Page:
3. The acoustics, although quite nice, can sound a little thin due to the string composition and size. EG: If you put a set of nickel 10's on a real J-45 even it will sound thin - LOL! I have an acquaintance that plays a Variax most for acoustic sounds and he puts Phosphor Bronze strings on his. That makes a huge difference but when the acoustic instruments are secondary it isn't practical. This is where the addition of a nice IR can come in very handy to thicken and warm the tone.

As for palm muting... I've learned to adjust but I use an older Variax. I think this has been addressed considerably in the newer models (JTV and newer). 

As to your question about finger picking... I've never noticed that to be a problem, but I'm used to switching guitars all the time. It's just another guitar to get used to.

 

Appreciate the feedback.  I think we may be somewhat similar in what we expect from our guitars and in how we use them, so I appreciate the honesty.  I think based on what you're saying I might get some benefit in terms of workflow, but I'm not sure that will be sufficient to overcome my frustrations with the sound and feel.  This is one of the reasons I've stayed with my traditional guitars (Les Paul, Strat, Tele, Gretsch hollow body, and acoustic).  I already have a Gold Tone banjo guitar which I can get by with, so it's off to shop for Resonators I think.

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1 hour ago, DunedinDragon said:

I think based on what you're saying I might get some benefit in terms of workflow, but I'm not sure that will be sufficient to overcome my frustrations with the sound and feel. 

 

For convenience and workflow they are wonderful... only you can decide the latter part of your statement :) 

 

I should put things in perspective.... I didn't pay $1000 + for a new Variax.... I bought a used 300 for peanuts and put a really nice Fender Tele neck on it so I would enjoy playing it. I'm not so sure I would like it as much as I do if I had more invested in it.  To be fair though, the newer guitars all have magnetic pickups as well, so as long as it's a nice guitar I enjoy playing the investment may be worth it.  

 

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11 minutes ago, codamedia said:

 

For convenience and workflow they are wonderful... only you can decide the latter part of your statement :) 

 

I should put things in perspective.... I didn't pay $1000 + for a new Variax.... I bought a used 300 for peanuts and put a really nice Fender Tele neck on it so I would enjoy playing it. I'm not so sure I would like it as much as I do if I had more invested in it.  To be fair though, the newer guitars all have magnetic pickups as well, so as long as it's a nice guitar I enjoy playing the investment may be worth it.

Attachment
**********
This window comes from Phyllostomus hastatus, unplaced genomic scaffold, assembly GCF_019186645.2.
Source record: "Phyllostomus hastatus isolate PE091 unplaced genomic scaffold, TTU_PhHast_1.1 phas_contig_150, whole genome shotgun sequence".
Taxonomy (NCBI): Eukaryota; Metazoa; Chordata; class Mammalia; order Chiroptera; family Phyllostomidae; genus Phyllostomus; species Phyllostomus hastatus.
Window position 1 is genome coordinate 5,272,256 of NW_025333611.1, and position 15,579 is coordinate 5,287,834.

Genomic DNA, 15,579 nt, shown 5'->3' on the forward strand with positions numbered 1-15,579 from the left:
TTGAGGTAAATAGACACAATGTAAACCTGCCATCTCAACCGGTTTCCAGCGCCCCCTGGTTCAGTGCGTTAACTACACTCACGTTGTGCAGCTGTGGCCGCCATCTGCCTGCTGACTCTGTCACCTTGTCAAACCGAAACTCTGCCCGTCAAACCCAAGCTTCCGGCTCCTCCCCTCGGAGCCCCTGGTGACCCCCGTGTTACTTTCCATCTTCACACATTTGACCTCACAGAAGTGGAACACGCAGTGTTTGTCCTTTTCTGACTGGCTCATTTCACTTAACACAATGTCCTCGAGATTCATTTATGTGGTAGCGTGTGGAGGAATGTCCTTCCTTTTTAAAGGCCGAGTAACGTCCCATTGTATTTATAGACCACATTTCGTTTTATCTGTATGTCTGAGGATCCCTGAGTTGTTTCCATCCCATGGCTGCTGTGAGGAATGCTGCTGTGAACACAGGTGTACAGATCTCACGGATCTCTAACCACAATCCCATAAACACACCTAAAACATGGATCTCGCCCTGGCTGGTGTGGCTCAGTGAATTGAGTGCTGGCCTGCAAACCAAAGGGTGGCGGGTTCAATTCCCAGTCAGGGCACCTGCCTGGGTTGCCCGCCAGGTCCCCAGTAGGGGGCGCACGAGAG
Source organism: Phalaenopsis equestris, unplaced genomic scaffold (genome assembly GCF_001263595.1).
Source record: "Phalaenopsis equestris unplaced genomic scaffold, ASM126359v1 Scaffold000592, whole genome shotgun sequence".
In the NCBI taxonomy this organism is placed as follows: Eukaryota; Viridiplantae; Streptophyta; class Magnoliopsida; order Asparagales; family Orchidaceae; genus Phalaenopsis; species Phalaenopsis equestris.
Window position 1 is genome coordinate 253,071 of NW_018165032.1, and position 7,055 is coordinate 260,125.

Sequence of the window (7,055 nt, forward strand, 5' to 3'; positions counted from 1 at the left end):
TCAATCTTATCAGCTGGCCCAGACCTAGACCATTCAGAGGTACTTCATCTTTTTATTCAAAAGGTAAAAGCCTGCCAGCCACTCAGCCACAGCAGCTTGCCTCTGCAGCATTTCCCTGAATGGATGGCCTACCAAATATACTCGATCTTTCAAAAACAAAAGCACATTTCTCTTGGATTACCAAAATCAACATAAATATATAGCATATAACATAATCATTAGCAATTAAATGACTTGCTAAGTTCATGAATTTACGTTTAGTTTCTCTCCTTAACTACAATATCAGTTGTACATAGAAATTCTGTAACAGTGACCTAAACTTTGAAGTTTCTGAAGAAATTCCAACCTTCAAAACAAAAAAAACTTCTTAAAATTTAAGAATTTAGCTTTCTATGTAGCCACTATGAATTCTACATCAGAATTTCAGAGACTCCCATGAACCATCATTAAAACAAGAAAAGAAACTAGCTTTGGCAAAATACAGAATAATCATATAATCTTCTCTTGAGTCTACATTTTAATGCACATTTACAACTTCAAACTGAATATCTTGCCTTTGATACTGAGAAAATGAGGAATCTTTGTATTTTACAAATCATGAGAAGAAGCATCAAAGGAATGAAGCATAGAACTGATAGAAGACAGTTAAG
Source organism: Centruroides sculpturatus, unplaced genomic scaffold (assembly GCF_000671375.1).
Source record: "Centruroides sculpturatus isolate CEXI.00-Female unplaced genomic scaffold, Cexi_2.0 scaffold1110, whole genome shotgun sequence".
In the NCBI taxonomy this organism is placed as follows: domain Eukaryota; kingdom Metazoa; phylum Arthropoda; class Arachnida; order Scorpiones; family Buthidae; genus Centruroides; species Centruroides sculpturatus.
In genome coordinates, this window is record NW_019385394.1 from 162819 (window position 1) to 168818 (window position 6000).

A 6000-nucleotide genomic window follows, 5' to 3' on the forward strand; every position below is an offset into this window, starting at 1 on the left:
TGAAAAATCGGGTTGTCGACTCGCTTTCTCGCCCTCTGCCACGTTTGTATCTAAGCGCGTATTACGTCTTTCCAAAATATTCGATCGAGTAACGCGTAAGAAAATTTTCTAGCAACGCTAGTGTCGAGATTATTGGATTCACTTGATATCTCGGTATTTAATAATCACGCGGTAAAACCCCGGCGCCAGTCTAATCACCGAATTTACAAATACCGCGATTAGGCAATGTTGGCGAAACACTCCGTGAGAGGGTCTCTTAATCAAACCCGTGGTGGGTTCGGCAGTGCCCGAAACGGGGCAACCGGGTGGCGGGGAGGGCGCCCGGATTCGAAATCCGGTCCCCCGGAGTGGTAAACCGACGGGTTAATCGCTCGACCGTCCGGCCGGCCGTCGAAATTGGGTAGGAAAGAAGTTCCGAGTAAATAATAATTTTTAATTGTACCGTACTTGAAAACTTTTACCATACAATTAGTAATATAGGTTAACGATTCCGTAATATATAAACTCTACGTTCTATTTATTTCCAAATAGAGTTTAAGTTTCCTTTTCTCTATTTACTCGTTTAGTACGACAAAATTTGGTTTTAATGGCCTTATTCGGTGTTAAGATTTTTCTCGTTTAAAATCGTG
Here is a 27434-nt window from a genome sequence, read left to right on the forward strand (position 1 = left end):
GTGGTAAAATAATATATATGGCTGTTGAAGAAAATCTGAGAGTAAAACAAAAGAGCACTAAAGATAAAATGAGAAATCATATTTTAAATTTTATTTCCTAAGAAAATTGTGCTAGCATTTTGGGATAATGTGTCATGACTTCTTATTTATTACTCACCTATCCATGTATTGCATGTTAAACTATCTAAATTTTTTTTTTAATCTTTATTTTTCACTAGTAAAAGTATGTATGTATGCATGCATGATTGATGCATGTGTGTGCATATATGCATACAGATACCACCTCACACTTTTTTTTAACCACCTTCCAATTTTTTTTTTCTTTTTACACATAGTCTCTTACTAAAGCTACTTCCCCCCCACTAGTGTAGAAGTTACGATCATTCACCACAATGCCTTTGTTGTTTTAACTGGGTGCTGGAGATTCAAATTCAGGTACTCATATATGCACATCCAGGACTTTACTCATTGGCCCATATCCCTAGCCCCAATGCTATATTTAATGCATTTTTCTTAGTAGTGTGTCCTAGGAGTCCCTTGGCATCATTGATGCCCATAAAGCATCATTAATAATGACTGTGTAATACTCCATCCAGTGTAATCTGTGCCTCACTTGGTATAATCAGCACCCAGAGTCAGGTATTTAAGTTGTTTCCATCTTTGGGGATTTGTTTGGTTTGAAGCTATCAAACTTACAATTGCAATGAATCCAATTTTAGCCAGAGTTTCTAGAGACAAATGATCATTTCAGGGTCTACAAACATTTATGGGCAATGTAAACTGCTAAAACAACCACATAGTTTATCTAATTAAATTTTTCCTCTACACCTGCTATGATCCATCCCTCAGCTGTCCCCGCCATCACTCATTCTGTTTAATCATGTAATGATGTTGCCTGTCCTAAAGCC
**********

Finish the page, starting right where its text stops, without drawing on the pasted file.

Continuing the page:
+1...I have the JTV69. The stock neck is terrible. Very narrow at the nut. Open position chords were a nightmare, and I have reasonably long fingers, lol... and I found it almost unplayable (I weep for the "sausage digit" crowd...;) ). It now sports a Warmoth Strat neck... an infinite improvement. 

 

The modeling I think is quite good on the whole (not overly thrilled with the Strat model, but the single coil mag pickups actually sound pretty damn good, though they are a bit noisier than average). Being able to bounce from electric to "acoustic" live, has been transformative....would I record an album with it instead of mic-ing a nice acoustic? Probably not...but tweaked with a couple of acoustic IR's I got, in a live mix it's so damn close that the overwhelming majority of listeners would never know the difference if it weren't for the visual of a guy holding an electric....

 

The alt tunings can have issues... particularly those that are altering the pitch of some strings but not others. Drop D for instance is subject to crosstalk issues of you're palm - muting... anything you play play on the A string can be "heard" by the low E piezo, and subsequently detuned, so you're hearing two pitches a whole step apart. Gets muddy and I can't really use it. Tunings that are altering all the strings by the same interval are not affected by crosstalk, as the same algorithm is applied to everything, even if an adjacent piezo saddle picks up the string next door. I use 1/2 down tuning all the time, and I find that it tracks very well. 

 

In the end it's a compromise... very good at some things, others not so much.

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Live use: useful if you need some occasional sounds (eg sitar, banjo) or alternative tunings and don't want to lug around or buy a bunch of other instruments. A great time saver for slide guitar stuff. But none of the models or alternative tunings will beat the real thing in terms of sound or feel. Also, the more "by itself" the guitar, the more it is apparent its modeled, although in a band or mix it holds up OK. Straight tuning regular guitar models hold up OK, though, as do the mag pickups, especially if tweaked via Helix.

 

Studio use: similar to above, models and tunings can be useful and a time saver in the studio if the real thing isn't available, and if the instrument will be blended in a mix. I've used alternative (slide) tunings for solo leads and they hold up OK, but I put on heavier strings.